The Majority at the National Theatre
The Majority couldn’t be more grimly on the nose if it tried. With the dust yet to settle on the weekend’s events in Charlottesville, Rob Drummond stands in front of the audience and asks whether we would pull a lever to divert a train car, currently heading for no-one, onto a track where it would kill a lone neo-Nazi. It’s just one in a series of questions posed by Drummond ostensibly designed to cause us to reflect on democracy, the potential tyranny of the majority and the erosion of our modes of discourse.
There are two main strands to the show: a story about Drummond meeting a left-wing radical around the time of the Scottish independence referendum and the newly political path it leads him down; and the voting. Gradually the two become more and more intertwined, allowing Rob to ask questions that begin to have a greater impact on the shape and resolution of the show.
Starting with table-setters – yes, the audience is overwhelmingly white (91.8%!) and liberal – Drummond moves to knottier issues, like whether voting should be mandatory or is violence sometimes the answer? When neo-Nazis, both “real” and perhaps imagined, begin to appear, things get truly murky.
Every question is a binary: yes or no. The time to respond is minimal, at most 30 seconds. The practical reasons for this are obvious, and even with the relative speed of the answers the constant questions do bloat the running time. The flaws with this method in part serve to reinforce some of Drummond’s points: our form of democracy is far from perfect, and often leans too much on gut instinct instead of ethical or political introspection.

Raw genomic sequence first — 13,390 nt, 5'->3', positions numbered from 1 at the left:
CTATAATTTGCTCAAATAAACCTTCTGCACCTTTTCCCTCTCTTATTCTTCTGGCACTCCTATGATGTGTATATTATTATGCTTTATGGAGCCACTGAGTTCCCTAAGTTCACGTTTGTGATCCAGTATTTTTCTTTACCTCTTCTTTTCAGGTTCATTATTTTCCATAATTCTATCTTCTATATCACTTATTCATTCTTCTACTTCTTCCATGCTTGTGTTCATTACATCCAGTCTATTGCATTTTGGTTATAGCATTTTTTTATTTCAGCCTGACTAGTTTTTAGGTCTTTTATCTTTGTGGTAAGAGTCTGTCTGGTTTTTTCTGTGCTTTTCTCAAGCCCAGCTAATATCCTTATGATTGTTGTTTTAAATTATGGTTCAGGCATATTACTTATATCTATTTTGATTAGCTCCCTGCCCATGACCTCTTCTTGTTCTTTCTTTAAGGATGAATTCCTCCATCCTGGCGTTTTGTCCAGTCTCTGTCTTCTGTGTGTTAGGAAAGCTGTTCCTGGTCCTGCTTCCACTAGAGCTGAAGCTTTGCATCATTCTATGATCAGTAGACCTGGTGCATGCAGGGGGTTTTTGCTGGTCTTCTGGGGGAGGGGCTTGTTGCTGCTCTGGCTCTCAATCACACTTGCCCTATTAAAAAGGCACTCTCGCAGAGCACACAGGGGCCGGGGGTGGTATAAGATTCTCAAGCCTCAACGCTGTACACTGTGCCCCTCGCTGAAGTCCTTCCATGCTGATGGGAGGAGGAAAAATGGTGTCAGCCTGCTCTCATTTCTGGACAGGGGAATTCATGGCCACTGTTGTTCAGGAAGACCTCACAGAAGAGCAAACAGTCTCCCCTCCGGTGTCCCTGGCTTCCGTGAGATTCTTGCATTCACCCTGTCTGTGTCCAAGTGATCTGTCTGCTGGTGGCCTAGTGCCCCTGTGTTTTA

Yet at the same time passages of the show can’t help but feel shallow. The consequences or reasons behind each result are never really addressed; like the Lyric Hammersmith’s Terror it leaves the key part – how and why we reach our decisions – off the table. At the end of the performance Drummond does make a move towards resolving this issue. After asking the closing question – is abusing someone for holding an opinion a helpful thing to do? – he inquires whether anyone who voted yes would like to offer up a why. One short, blunt answer later and the show is over, Drummond stating he will be in the foyer to continue the conversation.
There is so much in his final rallying cry for nuance that rings true, especially the acknowledgement that there is no difference to feeling “right” or “wrong”. It’s just so damn frustrating that many of the questions feel cheap, the “oooohs” elicited from the audience based on increasingly grisly brain teasers rather than attempts to start a real debate.
Photo: Ellie Kurttz
The Majority is at the National Theatre from 11th until 28th August. For further information or to book visit their website here.